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Ohio's primary was originally scheduled for March 17, but Gov. Mike DeWine postponed the election due to the coronavirus crisis.

Voting rights advocates say Ohio’s new primary plan is unconstitutional

Voting rights advocacy groups have sued to stop Ohio from conducting its primaries in four weeks with almost no in-person voting.

The lawsuit, filed in federal court Monday, is the latest challenging efforts to keep electoral democracy going during the coronavirus pandemic. But it appears to be the first alleging the backup plan favored most by democracy reformers — switching to vote-at-home — is inappropriate if implemented too quickly.

The groups allege that the state's plan violates federal law and both the First and Fourteenth amendments by not providing more than a month to prepare for, and inform voters about, a primary in which almost every ballot will be delivered by mail.

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Ohio officials delayed their presidential primary at the last minute and are now looking at sending out mail-in ballots to all those who have not yet voted.

Coronavirus impact continues to ripple through state elections

The coronavirus pandemic continues to ripple through the nation's electoral system.

While there's a two-week break in the presidential contest, judges and state officials have made another series of decisions in recent days designed to make voting easier and safer while the nation is largely locked down.

Registration for the next major Democratic primary, in Wisconsin, has been extended. The next two congressional special elections will be conducted by mail, and it's likely that so will much of the Ohio primary postponed last week at the final hour. The number of states with postponed presidential primaries moved toward nine. Runoffs in four states have also been delayed, while petition drives to get referendums on the ballot in two states were put on hold.

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"Trump called for South Carolina's Republicans to flood the Democratic primary. They didn't," argues John Opdycke.

Lessons to be learned from the ‘real’ Operation Chaos in South Carolina

Opdycke is the president of Open Primaries, a national election reform organization that advocates for open and nonpartisan primary systems.

For weeks leading up to the pivotal South Carolina primary, the media warned of a sinister plot hatched by President Trump and Rush Limbaugh called "Operation Chaos."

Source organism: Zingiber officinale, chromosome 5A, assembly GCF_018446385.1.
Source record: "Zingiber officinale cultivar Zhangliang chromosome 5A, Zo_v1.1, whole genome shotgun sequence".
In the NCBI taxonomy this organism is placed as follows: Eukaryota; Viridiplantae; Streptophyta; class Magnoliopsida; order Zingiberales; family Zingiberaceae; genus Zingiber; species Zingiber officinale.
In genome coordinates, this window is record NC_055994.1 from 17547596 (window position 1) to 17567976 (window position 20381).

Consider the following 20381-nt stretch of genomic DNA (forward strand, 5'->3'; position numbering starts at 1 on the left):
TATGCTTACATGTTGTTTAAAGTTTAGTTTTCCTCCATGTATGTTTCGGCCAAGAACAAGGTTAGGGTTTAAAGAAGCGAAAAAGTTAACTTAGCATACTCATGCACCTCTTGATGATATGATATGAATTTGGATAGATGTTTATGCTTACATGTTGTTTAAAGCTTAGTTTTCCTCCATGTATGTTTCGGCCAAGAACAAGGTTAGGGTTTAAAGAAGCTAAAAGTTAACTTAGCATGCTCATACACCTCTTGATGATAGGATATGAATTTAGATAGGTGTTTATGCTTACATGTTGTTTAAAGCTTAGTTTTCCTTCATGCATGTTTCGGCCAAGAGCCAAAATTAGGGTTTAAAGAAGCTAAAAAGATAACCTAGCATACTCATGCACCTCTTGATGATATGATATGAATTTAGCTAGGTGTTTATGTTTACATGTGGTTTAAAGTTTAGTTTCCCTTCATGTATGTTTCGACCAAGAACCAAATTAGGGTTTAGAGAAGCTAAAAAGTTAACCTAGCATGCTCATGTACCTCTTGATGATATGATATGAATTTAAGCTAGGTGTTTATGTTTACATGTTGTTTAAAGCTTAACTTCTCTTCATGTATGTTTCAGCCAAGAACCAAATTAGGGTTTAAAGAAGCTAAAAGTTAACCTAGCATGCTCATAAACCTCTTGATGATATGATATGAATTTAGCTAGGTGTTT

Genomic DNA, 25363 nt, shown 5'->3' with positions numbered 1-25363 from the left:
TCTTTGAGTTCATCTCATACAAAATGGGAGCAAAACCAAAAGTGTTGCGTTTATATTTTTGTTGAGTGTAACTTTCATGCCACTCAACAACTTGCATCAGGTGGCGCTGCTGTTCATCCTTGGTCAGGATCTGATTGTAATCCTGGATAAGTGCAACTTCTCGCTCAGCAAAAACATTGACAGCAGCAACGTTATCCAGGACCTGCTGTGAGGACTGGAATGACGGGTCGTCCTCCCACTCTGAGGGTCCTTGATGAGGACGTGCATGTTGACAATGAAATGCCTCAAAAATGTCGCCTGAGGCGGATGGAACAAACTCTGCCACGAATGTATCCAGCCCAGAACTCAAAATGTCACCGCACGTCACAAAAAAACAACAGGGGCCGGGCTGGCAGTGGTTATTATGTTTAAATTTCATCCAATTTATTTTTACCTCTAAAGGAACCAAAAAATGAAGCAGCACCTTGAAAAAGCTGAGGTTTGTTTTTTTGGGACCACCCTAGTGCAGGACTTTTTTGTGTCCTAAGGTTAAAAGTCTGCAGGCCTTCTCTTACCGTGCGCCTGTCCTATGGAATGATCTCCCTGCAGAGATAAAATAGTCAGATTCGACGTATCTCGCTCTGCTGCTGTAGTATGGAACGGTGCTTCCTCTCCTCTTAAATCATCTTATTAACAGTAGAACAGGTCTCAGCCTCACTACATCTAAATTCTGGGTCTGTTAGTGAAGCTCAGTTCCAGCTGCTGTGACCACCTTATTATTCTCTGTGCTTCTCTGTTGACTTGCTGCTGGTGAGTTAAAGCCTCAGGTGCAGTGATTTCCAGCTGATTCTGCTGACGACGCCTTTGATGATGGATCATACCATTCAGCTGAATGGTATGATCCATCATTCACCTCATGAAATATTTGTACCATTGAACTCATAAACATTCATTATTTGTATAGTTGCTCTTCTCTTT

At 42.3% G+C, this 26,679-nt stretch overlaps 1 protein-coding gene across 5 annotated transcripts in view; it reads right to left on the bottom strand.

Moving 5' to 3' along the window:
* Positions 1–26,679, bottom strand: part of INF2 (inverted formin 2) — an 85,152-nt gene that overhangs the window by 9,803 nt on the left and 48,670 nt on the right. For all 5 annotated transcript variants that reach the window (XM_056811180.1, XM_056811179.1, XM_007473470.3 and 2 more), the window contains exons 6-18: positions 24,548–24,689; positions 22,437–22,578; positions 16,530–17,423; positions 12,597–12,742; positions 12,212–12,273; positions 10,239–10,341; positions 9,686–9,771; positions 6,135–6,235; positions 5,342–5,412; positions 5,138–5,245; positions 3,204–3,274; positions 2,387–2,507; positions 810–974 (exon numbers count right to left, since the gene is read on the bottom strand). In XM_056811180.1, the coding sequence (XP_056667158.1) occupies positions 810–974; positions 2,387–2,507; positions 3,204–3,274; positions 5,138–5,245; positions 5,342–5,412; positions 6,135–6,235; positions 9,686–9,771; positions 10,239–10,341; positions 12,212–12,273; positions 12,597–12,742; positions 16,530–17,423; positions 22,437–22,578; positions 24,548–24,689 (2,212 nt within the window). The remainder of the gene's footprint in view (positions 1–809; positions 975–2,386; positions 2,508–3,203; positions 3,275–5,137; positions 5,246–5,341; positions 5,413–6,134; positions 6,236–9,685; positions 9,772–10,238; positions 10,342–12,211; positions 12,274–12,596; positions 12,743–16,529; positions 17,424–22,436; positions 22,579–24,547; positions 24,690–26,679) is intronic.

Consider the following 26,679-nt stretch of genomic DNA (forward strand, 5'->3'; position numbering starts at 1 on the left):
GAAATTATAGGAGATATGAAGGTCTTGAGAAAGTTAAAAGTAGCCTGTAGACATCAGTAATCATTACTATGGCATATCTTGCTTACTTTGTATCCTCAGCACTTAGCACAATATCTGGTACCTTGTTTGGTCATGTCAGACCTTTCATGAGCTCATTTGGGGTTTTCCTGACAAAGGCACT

Pundits warned that tens of thousands of sleeper-cell Republicans were being prepped to flood the polls during the Democratic presidential contest two weekends ago in a cynical (but legal in states with nonpartisan voter registration) effort to push Bernie Sanders to victory — on the theory the Vermont senator would be the weakest Trump opponent in the general election. Hundreds of hours of cable news histrionics reinforced this narrative. Social media was abuzz with dire warnings about the dangers of allowing people to vote in ways not deemed appropriate or legitimate.

Except it was all hype. It didn't happen.

So what's the problem?

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Election worker Janice Reese reviews mailed-in ballots in Washington, where Democratic Secretary of State Kim Wyman has ordered gloves for everyone opening voting envelopes.

No spitting on ballots, and other primary day virus guidance

More long lines, the smell of disinfectant and the sight of poll workers in rubber gloves are at the intersection of another big day of Democratic presidential voting and the rapidly spreading coronavirus.

As if there wasn't already enough public skepticism about the reliability of American elections, officials in six states were working Tuesday to assure voters they could participate in democracy's central rite and stay healthy at the same time — so long as they exercise common sense and basic hygiene.

The day began with some reassuring statistics. No confirmed coronavirus cases have been reported in Idaho, Mississippi, North Dakota or Michigan, the biggest prize of the day. There's a single Covid-19 patient in Missouri. And the biggest state in the nation where everyone is permitted to vote by mail is Washington, meaning Democrats in the state that also has the biggest known coronavirus exposure so far — 19 deaths and another 100 or so confirmed cases — have no need to get near a voting booth on primary day.

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